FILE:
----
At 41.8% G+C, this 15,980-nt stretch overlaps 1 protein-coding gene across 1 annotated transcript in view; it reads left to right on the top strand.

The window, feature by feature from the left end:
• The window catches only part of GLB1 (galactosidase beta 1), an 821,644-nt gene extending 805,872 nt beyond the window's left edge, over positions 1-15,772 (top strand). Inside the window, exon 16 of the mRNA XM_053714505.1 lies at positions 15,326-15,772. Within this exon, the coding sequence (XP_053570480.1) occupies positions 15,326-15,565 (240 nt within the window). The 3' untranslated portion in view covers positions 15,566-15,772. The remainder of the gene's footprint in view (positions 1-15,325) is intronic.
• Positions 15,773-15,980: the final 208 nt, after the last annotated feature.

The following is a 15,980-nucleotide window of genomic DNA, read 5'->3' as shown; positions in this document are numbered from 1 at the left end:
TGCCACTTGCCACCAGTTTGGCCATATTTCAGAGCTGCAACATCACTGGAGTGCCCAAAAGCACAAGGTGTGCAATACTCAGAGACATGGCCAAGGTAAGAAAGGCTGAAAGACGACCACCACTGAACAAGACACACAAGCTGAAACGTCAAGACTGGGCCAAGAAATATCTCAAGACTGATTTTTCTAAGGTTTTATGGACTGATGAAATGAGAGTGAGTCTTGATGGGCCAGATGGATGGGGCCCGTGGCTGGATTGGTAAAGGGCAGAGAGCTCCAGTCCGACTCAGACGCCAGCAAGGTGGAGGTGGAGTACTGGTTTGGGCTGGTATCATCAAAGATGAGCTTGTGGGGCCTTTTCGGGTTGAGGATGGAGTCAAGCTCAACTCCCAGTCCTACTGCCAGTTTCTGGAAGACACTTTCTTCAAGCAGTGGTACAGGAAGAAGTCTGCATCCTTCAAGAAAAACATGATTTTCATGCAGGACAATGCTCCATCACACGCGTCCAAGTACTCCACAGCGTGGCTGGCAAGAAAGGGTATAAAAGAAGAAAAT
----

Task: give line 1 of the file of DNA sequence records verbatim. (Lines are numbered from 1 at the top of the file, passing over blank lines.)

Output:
At 41.8% G+C, this 15,980-nt stretch overlaps 1 protein-coding gene across 1 annotated transcript in view; it reads left to right on the top strand.